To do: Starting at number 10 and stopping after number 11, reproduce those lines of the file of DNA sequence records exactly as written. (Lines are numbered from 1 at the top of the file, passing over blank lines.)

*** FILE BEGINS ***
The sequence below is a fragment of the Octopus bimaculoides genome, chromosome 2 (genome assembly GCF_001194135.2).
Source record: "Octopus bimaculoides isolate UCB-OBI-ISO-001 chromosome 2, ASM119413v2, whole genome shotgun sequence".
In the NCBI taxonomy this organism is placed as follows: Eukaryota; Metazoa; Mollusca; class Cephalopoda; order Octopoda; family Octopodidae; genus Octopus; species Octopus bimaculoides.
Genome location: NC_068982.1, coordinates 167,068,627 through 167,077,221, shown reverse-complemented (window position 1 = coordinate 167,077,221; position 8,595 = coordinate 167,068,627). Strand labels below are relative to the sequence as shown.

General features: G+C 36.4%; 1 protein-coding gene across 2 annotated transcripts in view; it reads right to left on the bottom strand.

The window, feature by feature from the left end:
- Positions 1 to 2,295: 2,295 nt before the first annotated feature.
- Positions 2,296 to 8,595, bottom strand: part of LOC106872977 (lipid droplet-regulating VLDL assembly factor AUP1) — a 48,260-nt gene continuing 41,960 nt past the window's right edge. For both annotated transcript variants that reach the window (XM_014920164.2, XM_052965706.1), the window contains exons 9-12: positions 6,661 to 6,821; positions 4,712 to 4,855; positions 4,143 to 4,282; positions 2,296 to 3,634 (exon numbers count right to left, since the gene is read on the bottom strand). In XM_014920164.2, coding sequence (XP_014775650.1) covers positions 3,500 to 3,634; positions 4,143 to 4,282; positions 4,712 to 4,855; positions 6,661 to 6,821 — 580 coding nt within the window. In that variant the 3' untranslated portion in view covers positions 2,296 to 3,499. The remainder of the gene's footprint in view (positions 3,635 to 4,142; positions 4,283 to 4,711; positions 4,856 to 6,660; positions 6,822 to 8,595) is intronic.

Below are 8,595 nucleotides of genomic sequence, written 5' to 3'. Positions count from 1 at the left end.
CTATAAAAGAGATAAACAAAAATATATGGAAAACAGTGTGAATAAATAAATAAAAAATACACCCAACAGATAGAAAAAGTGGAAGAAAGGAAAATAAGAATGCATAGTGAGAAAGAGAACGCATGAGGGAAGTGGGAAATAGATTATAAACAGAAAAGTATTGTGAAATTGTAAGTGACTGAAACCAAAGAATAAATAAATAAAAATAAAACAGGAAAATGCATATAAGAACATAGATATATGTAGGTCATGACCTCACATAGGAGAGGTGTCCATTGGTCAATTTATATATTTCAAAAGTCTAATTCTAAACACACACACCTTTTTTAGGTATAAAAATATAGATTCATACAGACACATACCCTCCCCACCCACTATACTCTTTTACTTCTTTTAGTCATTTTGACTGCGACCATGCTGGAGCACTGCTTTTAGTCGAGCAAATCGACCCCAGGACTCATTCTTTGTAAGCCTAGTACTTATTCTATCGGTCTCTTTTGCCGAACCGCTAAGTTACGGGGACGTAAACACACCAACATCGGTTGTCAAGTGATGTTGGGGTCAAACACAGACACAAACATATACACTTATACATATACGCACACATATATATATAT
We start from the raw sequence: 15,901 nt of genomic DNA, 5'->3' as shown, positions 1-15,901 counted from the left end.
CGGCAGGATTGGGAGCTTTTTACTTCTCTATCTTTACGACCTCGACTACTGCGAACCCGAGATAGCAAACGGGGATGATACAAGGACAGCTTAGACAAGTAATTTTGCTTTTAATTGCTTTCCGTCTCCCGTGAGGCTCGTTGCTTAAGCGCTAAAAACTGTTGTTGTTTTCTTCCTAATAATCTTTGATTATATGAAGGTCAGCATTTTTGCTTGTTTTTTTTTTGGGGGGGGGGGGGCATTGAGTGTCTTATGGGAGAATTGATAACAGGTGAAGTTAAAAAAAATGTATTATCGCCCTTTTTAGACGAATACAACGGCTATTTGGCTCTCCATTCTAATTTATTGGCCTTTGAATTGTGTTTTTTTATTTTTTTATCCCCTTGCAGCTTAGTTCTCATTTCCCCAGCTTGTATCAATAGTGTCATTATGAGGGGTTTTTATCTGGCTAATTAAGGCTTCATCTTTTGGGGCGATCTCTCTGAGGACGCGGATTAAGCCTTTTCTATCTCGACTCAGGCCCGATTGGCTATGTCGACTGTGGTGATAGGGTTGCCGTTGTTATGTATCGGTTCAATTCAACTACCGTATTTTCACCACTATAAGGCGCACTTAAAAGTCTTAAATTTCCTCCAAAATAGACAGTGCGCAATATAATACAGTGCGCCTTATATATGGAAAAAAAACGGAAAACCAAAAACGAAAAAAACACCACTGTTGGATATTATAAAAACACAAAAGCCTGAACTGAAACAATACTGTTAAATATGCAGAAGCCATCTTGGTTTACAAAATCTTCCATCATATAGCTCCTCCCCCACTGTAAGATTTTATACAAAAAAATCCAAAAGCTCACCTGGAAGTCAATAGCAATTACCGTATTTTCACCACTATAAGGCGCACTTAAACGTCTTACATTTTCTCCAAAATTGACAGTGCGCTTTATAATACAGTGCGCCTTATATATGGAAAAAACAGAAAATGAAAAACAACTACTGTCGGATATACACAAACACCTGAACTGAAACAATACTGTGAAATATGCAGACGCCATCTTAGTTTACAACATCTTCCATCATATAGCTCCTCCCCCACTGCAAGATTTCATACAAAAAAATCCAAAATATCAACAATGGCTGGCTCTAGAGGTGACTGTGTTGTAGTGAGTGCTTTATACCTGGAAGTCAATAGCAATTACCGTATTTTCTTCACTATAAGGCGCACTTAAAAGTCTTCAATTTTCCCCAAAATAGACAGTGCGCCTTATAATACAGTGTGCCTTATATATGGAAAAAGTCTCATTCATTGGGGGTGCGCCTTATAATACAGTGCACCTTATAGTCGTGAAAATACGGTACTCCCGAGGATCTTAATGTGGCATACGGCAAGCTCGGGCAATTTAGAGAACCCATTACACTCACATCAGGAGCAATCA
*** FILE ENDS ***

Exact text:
CTATAAAAGAGATAAACAAAAATATATGGAAAACAGTGTGAATAAATAAATAAAAAATACACCCAACAGATAGAAAAAGTGGAAGAAAGGAAAATAAGAATGCATAGTGAGAAAGAGAACGCATGAGGGAAGTGGGAAATAGATTATAAACAGAAAAGTATTGTGAAATTGTAAGTGACTGAAACCAAAGAATAAATAAATAAAAATAAAACAGGAAAATGCATATAAGAACATAGATATATGTAGGTCATGACCTCACATAGGAGAGGTGTCCATTGGTCAATTTATATATTTCAAAAGTCTAATTCTAAACACACACACCTTTTTTAGGTATAAAAATATAGATTCATACAGACACATACCCTCCCCACCCACTATACTCTTTTACTTCTTTTAGTCATTTTGACTGCGACCATGCTGGAGCACTGCTTTTAGTCGAGCAAATCGACCCCAGGACTCATTCTTTGTAAGCCTAGTACTTATTCTATCGGTCTCTTTTGCCGAACCGCTAAGTTACGGGGACGTAAACACACCAACATCGGTTGTCAAGTGATGTTGGGGTCAAACACAGACACAAACATATACACTTATACATATACGCACACATATATATATAT
We start from the raw sequence: 15,901 nt of genomic DNA, 5'->3' as shown, positions 1-15,901 counted from the left end.